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Change the Reality, not the Story
By Silas Lyons, Editor, Record Searchlight
Change the Reality, not the Story
Real economic development is the No. 1 thing that would improve life in our community.
This may seem like a profound statement of the obvious. Even the Democrat president and the Republican Congress can agree on jobs, jobs, jobs. But I say it because I've come to realize, in conversations with business leaders in particular, that there's some question about where we here at the newspaper stand on the matter.
When I attended a lunch Friday hosted by Economic Development Corp. President Mark Lascelles, this quickly became the focus of conversation, and the newspaper came in for some strong criticism, as well as some praise. The people around the table are all folks who are well-respected and committed to the betterment of the community.
I think the questions are fair, and show that we should talk about this more, and publicly. So here goes.
First, the critique (or highlights):
The newspaper publishes too many stories and columns that cast the community in a negative light.
By allowing anonymous comments on Redding.com we foster negativity and give far too much weight to a handful of bitter and mean people.
We, as a newspaper, need to do more to lead and campaign for positive change.
I expect there will always be some disagreement about the role of a community newspaper. How much are we to be the watchdog? How much the promoter? How much the detached commentator?
So here's how I see it.
First, there's an important difference between journalists in our newsroom and the editorial board. The journalists have a professional obligation to act independently and to try to find the truth and tell it.
They'll never get directions from me to cast a wrong as a right, or to put a positive spin on a story that's not.
But they also write stories and take pictures of community events, good Samaritans, businesses opening and expanding, ways to improve your back yard with local plants, and places you can explore in just a short drive.
Our editorial board, on the other hand, consists of Publisher Shanna Cannon, Editorial Page Editor Bruce Ross, and me. In that role, we take positions every day on issues of local significance. If you were to review them over a period of weeks and months, you'd find they are guided by a desire to see this community improve and become more prosperous. They also call out rascals, from time to time, and occasionally point out hypocrisy and inefficiency.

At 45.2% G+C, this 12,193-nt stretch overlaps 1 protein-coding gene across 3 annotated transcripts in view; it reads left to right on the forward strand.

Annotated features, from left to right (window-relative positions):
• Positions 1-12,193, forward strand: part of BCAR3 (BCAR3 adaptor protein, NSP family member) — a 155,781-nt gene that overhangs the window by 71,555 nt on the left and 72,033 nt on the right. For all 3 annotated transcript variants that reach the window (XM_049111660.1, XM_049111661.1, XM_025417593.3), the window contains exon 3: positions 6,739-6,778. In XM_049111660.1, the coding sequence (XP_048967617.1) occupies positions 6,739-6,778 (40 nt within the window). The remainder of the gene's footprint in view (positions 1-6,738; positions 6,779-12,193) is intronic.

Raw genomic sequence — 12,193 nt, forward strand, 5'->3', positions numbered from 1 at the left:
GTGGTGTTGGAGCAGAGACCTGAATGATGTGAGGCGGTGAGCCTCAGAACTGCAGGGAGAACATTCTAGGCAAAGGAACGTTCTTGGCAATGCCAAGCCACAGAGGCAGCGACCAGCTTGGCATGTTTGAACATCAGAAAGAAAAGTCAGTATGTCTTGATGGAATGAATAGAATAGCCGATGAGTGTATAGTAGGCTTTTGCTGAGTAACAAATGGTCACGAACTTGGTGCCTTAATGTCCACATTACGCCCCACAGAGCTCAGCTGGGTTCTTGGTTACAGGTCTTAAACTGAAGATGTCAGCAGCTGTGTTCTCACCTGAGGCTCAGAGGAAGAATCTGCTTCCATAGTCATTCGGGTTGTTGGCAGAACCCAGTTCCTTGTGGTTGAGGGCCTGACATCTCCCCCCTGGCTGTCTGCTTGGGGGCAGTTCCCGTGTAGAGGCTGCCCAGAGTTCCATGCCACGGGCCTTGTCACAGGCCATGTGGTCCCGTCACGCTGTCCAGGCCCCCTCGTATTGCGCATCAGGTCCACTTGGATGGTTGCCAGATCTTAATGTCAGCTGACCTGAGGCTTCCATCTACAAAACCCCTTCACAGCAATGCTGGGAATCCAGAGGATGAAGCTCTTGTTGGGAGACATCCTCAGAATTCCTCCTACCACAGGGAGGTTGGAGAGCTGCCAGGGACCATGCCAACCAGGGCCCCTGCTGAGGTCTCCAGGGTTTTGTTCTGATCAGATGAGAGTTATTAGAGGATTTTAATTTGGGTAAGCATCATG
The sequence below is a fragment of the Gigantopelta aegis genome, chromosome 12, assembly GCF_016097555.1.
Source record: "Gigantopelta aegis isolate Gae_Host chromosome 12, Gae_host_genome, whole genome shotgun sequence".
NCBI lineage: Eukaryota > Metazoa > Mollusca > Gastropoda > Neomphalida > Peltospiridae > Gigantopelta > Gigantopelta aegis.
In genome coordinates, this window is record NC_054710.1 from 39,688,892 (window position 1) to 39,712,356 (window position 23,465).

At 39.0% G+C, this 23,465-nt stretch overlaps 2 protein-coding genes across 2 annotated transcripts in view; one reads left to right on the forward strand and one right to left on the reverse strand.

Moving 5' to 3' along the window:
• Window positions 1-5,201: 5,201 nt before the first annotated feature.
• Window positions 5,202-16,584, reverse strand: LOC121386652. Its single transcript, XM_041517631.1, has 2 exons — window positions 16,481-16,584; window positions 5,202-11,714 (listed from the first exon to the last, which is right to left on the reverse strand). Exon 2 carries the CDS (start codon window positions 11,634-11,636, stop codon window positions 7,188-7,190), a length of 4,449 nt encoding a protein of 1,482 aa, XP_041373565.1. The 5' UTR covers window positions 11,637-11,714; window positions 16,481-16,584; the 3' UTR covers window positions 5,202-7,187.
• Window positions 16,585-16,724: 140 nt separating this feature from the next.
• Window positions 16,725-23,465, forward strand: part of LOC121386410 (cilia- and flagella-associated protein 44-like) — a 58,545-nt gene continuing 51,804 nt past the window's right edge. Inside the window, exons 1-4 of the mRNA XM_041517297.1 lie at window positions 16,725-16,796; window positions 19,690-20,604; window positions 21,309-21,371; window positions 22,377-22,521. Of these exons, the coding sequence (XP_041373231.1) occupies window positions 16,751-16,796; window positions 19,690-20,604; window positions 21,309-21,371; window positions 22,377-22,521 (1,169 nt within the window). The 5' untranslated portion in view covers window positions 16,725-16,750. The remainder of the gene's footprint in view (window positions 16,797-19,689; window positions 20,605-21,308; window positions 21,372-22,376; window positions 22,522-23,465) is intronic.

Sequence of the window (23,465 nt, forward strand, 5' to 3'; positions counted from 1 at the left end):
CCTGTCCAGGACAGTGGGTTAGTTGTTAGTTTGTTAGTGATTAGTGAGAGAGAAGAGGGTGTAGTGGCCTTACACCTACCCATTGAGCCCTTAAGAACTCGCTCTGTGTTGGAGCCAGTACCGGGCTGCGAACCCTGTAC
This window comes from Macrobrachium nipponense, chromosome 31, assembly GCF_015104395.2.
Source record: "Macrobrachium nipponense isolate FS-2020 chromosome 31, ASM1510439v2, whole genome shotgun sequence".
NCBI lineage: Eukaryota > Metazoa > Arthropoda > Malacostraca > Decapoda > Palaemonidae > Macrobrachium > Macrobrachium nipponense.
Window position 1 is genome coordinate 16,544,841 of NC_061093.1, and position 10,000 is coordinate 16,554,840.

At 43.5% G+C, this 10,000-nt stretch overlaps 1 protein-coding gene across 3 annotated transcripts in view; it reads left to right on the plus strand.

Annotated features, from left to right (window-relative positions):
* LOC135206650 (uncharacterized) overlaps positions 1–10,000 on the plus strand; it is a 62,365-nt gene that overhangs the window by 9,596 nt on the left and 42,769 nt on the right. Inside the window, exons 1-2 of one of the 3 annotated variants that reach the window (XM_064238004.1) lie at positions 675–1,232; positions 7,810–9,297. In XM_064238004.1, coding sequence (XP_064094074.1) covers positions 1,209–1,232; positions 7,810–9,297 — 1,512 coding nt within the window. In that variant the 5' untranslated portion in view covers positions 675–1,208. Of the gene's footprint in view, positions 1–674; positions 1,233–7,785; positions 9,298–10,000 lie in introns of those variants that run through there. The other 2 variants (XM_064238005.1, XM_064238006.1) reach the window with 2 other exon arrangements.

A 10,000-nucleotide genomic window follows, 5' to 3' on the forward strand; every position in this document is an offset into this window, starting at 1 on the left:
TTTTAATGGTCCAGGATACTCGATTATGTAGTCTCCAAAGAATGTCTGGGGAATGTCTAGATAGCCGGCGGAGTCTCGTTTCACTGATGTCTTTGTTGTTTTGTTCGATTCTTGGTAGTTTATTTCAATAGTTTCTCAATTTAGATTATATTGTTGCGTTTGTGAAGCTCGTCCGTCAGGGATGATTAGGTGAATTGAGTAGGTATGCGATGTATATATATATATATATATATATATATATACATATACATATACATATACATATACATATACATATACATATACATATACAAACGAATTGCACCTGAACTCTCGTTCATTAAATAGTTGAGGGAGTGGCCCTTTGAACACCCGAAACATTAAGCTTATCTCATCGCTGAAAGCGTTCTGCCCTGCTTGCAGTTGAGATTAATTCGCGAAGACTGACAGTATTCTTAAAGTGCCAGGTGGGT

I'm not sure that we always get the balance just right between shining a clear, harsh light on the realities of our community and casting the same spotlight on the stories of success, humanity and cooperation that are all around us. We need to spend time on that question. I do know that going all the way one way or the other would be disastrous.
As for economic development, I believe the most important thing we have to do is to change the reality, not the story. Which brings me to another point, about comments.
Many of the complaints are absolutely valid. Look for a significant new approach to this on Redding.com in the near future. We're working on a system that seeks to address that not by stifling conversation, but by rewarding and incentivizing the useful and insightful stuff.
But I also believe that the Internet's gift of a voice to some of the crankiest contrarians is not all bad. Yes, I too just wish they'd shut up when a business is considering locating here and they start in on how horrible Redding is, or how business people are just greedy so-and-sos in cahoots with the City Mafia, or whatever nonsense.
But I don't advocate cutting off this freewheeling conversation. I think it needs to be improved, but again I think it's the reality we have a problem with. The Internet just gives us a way to see how disconnected and unhappy a lot of people in the community feel, and how bitter many are about it.
Finally, there's the point about the newspaper's leadership. Over the years, this paper and its editorial board have led many campaigns to improve the community. More recently, our coverage and editorial positions helped generate widespread outrage over the way a massive power transmission project was going to be affecting our communities with very little input.
I take to heart the message that we need to do more.
I only speak for myself in this space. I believe one focus of our efforts should be anything that helps bring jobs and create an economic base. We won't do that by papering over the bad or shying from controversy. But we can do it by telling the truth and, as an editorial board, advocating what this newspaper's early founders called "the material upbuilding of the community".
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